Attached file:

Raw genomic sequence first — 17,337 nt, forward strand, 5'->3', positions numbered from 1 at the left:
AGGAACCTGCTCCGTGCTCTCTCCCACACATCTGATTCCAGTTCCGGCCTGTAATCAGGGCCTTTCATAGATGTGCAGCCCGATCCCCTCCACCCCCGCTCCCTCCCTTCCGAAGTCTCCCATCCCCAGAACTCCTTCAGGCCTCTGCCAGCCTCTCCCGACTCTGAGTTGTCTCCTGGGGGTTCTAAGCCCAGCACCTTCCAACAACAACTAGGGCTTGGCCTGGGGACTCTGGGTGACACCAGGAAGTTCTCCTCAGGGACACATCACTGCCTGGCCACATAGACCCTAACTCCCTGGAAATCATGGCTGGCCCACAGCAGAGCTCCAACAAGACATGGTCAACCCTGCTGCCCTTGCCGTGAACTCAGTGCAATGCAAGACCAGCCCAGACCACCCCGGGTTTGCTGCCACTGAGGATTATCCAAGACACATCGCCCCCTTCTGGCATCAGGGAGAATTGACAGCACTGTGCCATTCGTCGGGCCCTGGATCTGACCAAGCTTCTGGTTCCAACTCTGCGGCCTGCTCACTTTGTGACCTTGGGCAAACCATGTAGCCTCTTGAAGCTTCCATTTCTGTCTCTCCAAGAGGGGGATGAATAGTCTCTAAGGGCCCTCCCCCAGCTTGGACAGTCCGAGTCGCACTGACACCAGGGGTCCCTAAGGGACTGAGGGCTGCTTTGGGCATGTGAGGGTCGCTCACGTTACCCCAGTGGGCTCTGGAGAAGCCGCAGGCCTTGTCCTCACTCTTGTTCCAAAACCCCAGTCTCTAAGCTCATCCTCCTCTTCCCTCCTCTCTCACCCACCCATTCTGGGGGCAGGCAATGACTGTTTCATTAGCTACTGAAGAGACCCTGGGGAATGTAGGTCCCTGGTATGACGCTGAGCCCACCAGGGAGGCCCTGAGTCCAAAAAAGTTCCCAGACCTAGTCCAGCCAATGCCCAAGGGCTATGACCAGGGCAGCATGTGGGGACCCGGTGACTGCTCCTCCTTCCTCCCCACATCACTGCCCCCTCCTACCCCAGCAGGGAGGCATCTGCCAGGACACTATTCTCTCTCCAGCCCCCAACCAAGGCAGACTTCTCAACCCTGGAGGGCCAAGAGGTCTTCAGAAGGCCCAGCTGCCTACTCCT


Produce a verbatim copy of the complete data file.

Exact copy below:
Raw genomic sequence first — 17,337 nt, forward strand, 5'->3', positions numbered from 1 at the left:
AGGAACCTGCTCCGTGCTCTCTCCCACACATCTGATTCCAGTTCCGGCCTGTAATCAGGGCCTTTCATAGATGTGCAGCCCGATCCCCTCCACCCCCGCTCCCTCCCTTCCGAAGTCTCCCATCCCCAGAACTCCTTCAGGCCTCTGCCAGCCTCTCCCGACTCTGAGTTGTCTCCTGGGGGTTCTAAGCCCAGCACCTTCCAACAACAACTAGGGCTTGGCCTGGGGACTCTGGGTGACACCAGGAAGTTCTCCTCAGGGACACATCACTGCCTGGCCACATAGACCCTAACTCCCTGGAAATCATGGCTGGCCCACAGCAGAGCTCCAACAAGACATGGTCAACCCTGCTGCCCTTGCCGTGAACTCAGTGCAATGCAAGACCAGCCCAGACCACCCCGGGTTTGCTGCCACTGAGGATTATCCAAGACACATCGCCCCCTTCTGGCATCAGGGAGAATTGACAGCACTGTGCCATTCGTCGGGCCCTGGATCTGACCAAGCTTCTGGTTCCAACTCTGCGGCCTGCTCACTTTGTGACCTTGGGCAAACCATGTAGCCTCTTGAAGCTTCCATTTCTGTCTCTCCAAGAGGGGGATGAATAGTCTCTAAGGGCCCTCCCCCAGCTTGGACAGTCCGAGTCGCACTGACACCAGGGGTCCCTAAGGGACTGAGGGCTGCTTTGGGCATGTGAGGGTCGCTCACGTTACCCCAGTGGGCTCTGGAGAAGCCGCAGGCCTTGTCCTCACTCTTGTTCCAAAACCCCAGTCTCTAAGCTCATCCTCCTCTTCCCTCCTCTCTCACCCACCCATTCTGGGGGCAGGCAATGACTGTTTCATTAGCTACTGAAGAGACCCTGGGGAATGTAGGTCCCTGGTATGACGCTGAGCCCACCAGGGAGGCCCTGAGTCCAAAAAAGTTCCCAGACCTAGTCCAGCCAATGCCCAAGGGCTATGACCAGGGCAGCATGTGGGGACCCGGTGACTGCTCCTCCTTCCTCCCCACATCACTGCCCCCTCCTACCCCAGCAGGGAGGCATCTGCCAGGACACTATTCTCTCTCCAGCCCCCAACCAAGGCAGACTTCTCAACCCTGGAGGGCCAAGAGGTCTTCAGAAGGCCCAGCTGCCTACTCCT